© 2013 Attorney Farhad Sethna
In previous articles, I have covered topics such as how to recognize a difficult immigration judge, handling a difficult immigration judge, and preparing a witness for immigration court. In this article, I will discuss opening and closing arguments in immigration court.
As any attorney knows, the opening argument is sort of like a roadmap for the court. However, some immigration court judges want counsel to be very brief in their opening remarks. They may simply want counsel to enumerate the forms of relief that are being sought, and in asylum cases, to provide some very brief explanation of the basis for seeking Asylum, Withholding of Removal, or Withholding of Removal Under the United Nations Convention Against Torture. In cancellation cases, the court may simply want the attorney to indicate what the basis may be for seeking cancellation.
The court will also address other preliminary matters such as any stipulation between the parties, corrections to the applications, any proffers of evidence, and evidentiary submissions.
Finally, the court will go through the exhibits that have been submitted, and mark them for purposes of the record. Typically, the court might start with the NTA (Notice to Appear) as Exhibit “1” and then go on through the other exhibits such as applications for relief, documentary evidence, and filings by the DHS and the respondent.
Closing arguments are again at the discretion of the court but typically, most immigration court judges will permit closing arguments, even if they are brief.
In the closing argument, you will reiterate the key points of the witness’ testimony. You want to connect that testimony and any evidence to the law. For example, in an asylum case you should try to connect the persecution that the witness has suffered with the enumerated grounds for asylum. In a cancellation case, you should try to connect the elements of the cancellation (residency in the USA, good moral character, and exceptional and extremely unusual hardship to US citizen or Permanent Resident parent, spouse or child) with the evidence that has been introduced. You may also want to paraphrase and summarize some of the more pertinent case law in your circuit as well as any precedent BIA decisions.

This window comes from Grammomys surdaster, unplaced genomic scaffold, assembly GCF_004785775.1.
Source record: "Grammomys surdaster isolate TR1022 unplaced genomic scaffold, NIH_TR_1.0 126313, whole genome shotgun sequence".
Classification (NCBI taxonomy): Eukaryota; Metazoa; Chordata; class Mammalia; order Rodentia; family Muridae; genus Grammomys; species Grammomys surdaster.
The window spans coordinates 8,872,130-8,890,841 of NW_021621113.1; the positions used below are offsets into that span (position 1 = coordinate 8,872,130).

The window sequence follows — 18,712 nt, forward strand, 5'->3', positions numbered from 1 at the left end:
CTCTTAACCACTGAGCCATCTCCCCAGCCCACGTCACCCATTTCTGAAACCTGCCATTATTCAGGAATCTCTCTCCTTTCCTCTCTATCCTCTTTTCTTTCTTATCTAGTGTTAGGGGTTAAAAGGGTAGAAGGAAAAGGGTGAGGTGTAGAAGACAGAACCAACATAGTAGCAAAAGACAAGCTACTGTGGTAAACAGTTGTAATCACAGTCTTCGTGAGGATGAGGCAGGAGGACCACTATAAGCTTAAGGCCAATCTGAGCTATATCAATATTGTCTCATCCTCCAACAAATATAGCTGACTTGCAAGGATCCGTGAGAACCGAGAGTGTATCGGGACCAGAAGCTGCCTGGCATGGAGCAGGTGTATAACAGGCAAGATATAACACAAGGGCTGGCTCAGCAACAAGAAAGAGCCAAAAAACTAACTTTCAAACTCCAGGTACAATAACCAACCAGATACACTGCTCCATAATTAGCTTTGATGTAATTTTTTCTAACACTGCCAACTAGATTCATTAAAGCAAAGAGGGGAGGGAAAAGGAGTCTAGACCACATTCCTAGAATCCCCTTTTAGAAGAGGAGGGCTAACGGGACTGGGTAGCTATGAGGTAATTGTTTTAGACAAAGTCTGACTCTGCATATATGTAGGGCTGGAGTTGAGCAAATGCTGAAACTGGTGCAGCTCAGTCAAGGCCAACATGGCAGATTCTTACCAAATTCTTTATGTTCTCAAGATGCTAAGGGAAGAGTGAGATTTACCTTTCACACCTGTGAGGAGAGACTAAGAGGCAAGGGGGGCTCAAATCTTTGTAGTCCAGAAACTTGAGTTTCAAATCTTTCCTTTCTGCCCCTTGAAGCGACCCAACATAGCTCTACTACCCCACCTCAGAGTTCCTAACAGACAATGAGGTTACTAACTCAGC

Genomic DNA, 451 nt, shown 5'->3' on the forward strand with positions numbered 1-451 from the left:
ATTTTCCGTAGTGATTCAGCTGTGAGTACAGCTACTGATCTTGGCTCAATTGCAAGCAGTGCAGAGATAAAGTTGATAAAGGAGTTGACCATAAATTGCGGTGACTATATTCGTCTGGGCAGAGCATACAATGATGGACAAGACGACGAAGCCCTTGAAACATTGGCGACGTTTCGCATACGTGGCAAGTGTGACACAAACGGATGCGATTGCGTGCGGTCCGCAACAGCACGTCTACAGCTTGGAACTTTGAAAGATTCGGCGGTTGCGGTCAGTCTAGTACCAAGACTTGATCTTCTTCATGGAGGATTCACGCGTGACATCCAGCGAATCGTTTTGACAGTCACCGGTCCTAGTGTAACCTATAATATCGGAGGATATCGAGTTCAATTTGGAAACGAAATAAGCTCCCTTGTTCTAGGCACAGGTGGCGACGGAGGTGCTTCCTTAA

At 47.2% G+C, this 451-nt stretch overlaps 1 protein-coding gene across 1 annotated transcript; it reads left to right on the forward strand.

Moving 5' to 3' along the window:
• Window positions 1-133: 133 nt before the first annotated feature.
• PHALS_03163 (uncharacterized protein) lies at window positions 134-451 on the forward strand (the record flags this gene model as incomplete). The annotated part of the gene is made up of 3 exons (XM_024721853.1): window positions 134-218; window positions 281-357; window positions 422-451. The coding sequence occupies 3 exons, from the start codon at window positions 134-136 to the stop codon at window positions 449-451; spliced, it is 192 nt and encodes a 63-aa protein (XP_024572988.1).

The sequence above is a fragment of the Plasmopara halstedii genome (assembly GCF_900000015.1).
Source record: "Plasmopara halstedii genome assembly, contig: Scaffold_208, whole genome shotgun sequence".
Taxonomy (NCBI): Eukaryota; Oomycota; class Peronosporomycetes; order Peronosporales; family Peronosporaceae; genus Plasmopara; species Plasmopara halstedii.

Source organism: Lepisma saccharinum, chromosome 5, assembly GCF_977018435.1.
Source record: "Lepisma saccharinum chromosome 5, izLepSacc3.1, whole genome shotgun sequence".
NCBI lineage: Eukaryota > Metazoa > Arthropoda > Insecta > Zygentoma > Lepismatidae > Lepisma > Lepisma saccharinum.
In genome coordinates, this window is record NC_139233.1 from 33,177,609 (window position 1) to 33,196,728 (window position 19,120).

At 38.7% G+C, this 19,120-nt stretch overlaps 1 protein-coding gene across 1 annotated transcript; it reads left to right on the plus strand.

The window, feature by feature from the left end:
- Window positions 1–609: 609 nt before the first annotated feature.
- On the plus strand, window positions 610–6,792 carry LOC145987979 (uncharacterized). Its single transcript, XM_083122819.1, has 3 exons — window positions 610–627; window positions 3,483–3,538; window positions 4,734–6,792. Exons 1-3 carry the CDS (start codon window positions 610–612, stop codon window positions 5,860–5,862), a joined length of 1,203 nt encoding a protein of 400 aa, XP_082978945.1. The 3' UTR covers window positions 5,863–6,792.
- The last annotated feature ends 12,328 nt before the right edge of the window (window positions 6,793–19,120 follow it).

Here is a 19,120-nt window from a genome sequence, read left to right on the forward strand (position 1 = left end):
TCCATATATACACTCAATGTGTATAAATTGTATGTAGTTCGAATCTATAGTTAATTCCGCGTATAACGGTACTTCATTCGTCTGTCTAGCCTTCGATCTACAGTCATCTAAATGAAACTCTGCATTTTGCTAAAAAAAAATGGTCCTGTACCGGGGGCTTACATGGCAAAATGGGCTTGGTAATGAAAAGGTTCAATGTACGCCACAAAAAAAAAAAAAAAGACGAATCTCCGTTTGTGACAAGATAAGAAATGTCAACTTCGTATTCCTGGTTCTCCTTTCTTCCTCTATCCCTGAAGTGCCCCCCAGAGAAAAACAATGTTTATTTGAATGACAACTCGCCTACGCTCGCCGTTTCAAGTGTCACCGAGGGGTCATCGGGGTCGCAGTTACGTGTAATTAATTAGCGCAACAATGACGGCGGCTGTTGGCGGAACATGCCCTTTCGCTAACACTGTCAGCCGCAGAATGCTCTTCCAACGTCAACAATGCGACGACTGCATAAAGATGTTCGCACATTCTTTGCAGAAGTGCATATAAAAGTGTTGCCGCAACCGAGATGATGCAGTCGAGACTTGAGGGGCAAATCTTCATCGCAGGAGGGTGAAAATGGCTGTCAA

While closings should typically be short because immigration judges tend not to have a lot of time for such niceties, most immigration judges will at least consider and ask for short closings. Closings are a helpful summary of the testimony so the judge can assimilate the facts of the case and correlate them with the applicable case law.
Some judges take on a questioning role during closing, forcing counsel to prove their point or to discuss case law that might exist either in support of or against counsel’s proposition. Judges will do this typically to give counsel a chance to be able to rebut their suppositions. In cases where you simply have no case law that supports your proposition, or where your case is weak, you are better off admitting that you don’t have supporting case law or a strong set of facts, but that since relief may be in the court’s discretion, the court still has the leeway to look at the totality of the circumstances and the evidence presented and determine whether the respondent meets the necessary standard for the relief that is sought.
In conclusion, while opening and closing arguments may not seem to be very important in the immigration context, they are still essential parts of the individual hearing. This is especially true of the closing. Tying-in the evidence and the supporting case law and correlating the same with
the statute or regulation is immensely helpful in convincing a judge of the merits of your case.
Copyright, Farhad Sethna, Attorney, 2013
About the author: Attorney Farhad Sethna has practiced law for over 20 years. Since 1996, he has been an adjunct professor of Immigration Law at the University of Akron, School of Law, in Akron, Ohio. He is a frequent speaker at Continuing Legal Education and professional development seminars on various immigration-related topics. His practice is limited to immigration and small business. With offices in Akron and Dover, Ohio, Attorney Sethna represents clients in all types of immigration cases. Our number is: (330)-384-8000. Please send your general immigration questions to AttorneySethna@immigration-america.com. We will try to answer as many questions as possible.
This is only general legal information. Please consult a qualified immigration attorney for advice on your specific case.